Prager applied for admission to the Massachusetts bar in June, 1994. He sat for the bar examination in July, 1994. 10 Having passed the written examination, Prager was invited to appear at an oral interview before the board. A hearing, at which Prager testified, was held on December 22, 1994. 11 The board reported that "Prager has so rehabilitated himself since the time of his criminal activities thirteen years ago that he is of present good moral character," and recommended Prager's admission to the bar of the Commonwealth.

The license to practice law may not be withheld arbitrarily or discriminatorily. Matter of an Application for Admission to the Bar of the Commonwealth, 378 Mass. 795, 392 N.E.2d 533 (1979), cert. denied, 444 U.S. 1046, 100 S.Ct. 734, 62 L.Ed.2d 732 (1980). While deference is given to the decision of the board, this court retains ultimate authority to decide a person's fitness to practice law in the Commonwealth. G.L. c. 221, § 37. See Matter of Allen, 400 Mass. 417, 421, 509 N.E.2d 1158 (1987); Matter of Gordon, 385 Mass. 48, 58, 429 N.E.2d 1150 (1982). As with decisions of reinstatement after disbarment, the inquiry is one of public interest. "The question is not whether the respondent has been 'punished' enough. To make that the test would be to give undue weight to his private interests, whereas the true test must always be the public welfare." Matter of Allen, supra at 421, 509 N.E.2d 1158, quoting Matter of Keenan, 314 Mass. 544, 547, 50 N.E.2d 785 (1943) (Keenan II ).

A prior conviction is not an absolute bar to admission. We have stated that no offense is so grave as to preclude a showing of present moral fitness. Matter of Allen, supra at 421-422, 509 N.E.2d 1158. Matter of Hiss, 368 Mass. 447, 452, 333 N.E.2d 429 (1975). The commission of a felony is, however, conclusive evidence of lack of good moral character at the time of the offense. Keenan II, supra at 549, 50 N.E.2d 785. The test is whether at the present time the applicant has so rehabilitated himself by "[leading] a sufficiently exemplary life to inspire public confidence once again, in spite of his previous actions." Matter of Hiss, supra at 452, 333 N.E.2d 429. As stated by the board in the instant case, "the law rightfully requires us to focus upon the question of Prager's rehabilitation. The concept that human redemption is possible and valuable is both well established in law and premised upon long-standing, even ancient traditions." Thus, the issue before us is whether the applicant has sufficiently proved such rehabilitation that he currently possesses the necessary moral character to be admitted to the bar of the Commonwealth. 12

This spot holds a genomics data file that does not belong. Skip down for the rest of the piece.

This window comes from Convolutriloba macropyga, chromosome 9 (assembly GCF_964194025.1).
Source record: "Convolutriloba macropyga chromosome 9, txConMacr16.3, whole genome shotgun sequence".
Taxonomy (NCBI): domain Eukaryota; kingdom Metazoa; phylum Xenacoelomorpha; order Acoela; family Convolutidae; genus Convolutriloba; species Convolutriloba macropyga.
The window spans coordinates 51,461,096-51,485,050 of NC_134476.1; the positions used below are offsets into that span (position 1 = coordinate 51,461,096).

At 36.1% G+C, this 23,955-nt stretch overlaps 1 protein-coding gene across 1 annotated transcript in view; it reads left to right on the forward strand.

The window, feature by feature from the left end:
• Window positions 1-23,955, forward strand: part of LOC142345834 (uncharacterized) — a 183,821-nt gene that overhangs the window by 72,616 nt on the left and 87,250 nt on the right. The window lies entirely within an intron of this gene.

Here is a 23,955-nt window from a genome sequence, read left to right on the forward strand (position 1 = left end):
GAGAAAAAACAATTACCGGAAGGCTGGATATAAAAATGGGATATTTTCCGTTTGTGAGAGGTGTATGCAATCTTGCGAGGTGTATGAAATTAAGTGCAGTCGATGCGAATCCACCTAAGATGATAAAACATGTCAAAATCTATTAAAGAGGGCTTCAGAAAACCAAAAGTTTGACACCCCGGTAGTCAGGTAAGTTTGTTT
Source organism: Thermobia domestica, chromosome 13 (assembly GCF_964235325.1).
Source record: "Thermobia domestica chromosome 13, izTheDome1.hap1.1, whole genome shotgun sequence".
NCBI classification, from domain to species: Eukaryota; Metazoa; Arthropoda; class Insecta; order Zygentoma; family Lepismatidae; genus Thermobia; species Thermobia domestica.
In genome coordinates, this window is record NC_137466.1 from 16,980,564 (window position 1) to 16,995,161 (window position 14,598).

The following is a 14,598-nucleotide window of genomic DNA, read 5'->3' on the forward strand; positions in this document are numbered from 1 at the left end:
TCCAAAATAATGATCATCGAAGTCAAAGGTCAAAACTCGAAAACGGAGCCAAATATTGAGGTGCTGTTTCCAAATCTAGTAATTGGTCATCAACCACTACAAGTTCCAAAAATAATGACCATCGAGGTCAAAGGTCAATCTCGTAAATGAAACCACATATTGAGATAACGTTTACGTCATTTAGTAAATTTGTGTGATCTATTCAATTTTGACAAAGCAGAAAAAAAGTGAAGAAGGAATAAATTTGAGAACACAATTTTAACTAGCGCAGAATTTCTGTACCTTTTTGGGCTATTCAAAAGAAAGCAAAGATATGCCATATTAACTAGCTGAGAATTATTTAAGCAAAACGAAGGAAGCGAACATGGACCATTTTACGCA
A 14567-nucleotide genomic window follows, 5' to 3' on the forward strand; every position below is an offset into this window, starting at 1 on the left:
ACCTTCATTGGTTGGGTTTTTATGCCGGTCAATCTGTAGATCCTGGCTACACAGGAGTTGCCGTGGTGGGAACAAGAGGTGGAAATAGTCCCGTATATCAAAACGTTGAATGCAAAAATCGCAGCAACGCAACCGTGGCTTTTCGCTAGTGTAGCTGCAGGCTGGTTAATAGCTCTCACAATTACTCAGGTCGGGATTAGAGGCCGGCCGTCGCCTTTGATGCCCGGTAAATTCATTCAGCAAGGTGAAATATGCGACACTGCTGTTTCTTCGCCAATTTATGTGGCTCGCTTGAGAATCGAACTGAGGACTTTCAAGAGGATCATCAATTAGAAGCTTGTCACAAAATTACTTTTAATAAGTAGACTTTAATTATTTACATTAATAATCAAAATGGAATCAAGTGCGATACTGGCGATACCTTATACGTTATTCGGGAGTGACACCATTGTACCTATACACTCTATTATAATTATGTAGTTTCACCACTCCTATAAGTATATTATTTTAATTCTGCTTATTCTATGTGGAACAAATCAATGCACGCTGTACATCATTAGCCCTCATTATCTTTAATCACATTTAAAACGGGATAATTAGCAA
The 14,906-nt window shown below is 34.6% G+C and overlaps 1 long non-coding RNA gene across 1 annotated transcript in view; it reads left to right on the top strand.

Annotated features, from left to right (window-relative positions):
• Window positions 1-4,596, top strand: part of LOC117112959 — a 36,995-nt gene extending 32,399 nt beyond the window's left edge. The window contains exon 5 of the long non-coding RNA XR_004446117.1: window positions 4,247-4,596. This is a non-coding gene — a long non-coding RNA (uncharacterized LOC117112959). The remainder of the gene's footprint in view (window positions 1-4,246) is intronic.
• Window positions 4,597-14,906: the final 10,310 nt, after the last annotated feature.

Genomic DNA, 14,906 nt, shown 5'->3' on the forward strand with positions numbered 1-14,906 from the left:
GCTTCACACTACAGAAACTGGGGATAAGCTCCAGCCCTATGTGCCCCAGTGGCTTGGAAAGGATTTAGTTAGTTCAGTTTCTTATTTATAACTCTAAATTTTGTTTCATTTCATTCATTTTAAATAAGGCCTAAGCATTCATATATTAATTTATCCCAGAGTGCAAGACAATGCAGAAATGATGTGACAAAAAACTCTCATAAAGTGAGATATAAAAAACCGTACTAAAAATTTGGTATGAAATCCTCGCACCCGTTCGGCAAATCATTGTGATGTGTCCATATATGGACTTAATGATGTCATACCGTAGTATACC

As in a case of reinstatement after disbarment, the burden of showing good moral character after conviction of a felony is on the applicant. See Matter of MacKenzie, S.J.C. No. 81764 (December 22, 1983). See also In re Cason, 249 Ga. 806, 807-808, 294 S.E.2d 520 (1982); In re Application of Davis, 38 Ohio St.2d 273, 275, 313 N.E.2d 363 (1974) (Davis I ); Matter of Jaffee, 311 Or. 159, 163, 806 P.2d 685 (1991), S.C., 319 Or. 172, 874 P.2d 1299 (1994); C.W. Wolfram, Modern Legal Ethics § 15.3.2, at 859 (1986) (discussing burden of proof in bar admission cases). This court has clearly established the standard of rehabilitation required for reinstatement after disbarment. "Whatever the offense for which a judgment of disbarment was entered, the person disbarred has a heavy burden on a subsequent petition for admission to the bar to overcome by evidence the weight of the facts adjudicated by such judgment and to establish affirmatively that since his disbarment he has become 'a person proper to be held out by the court to the public as trustworthy.' " Matter of Hiss, supra at 460-461, 333 N.E.2d 429, quoting Matter of Keenan, 313 Mass. 186, 219, 47 N.E.2d 12 (1943) (Keenan I ). The factors to be considered in reinstatement hearings are as follows: "(1) the nature of the original offense for which the petitioner was disbarred, (2) the petitioner's character, maturity, and experience at the time of his disbarment, (3) the petitioner's occupations and conduct in the time since his disbarment, (4) the time elapsed since the disbarment, and (5) the petitioner's present competence in legal skills" (footnotes omitted). Matter of Hiss, supra at 460, 333 N.E.2d 429.

The test of fitness for reinstatement is two pronged. Not only must a petitioner demonstrate the...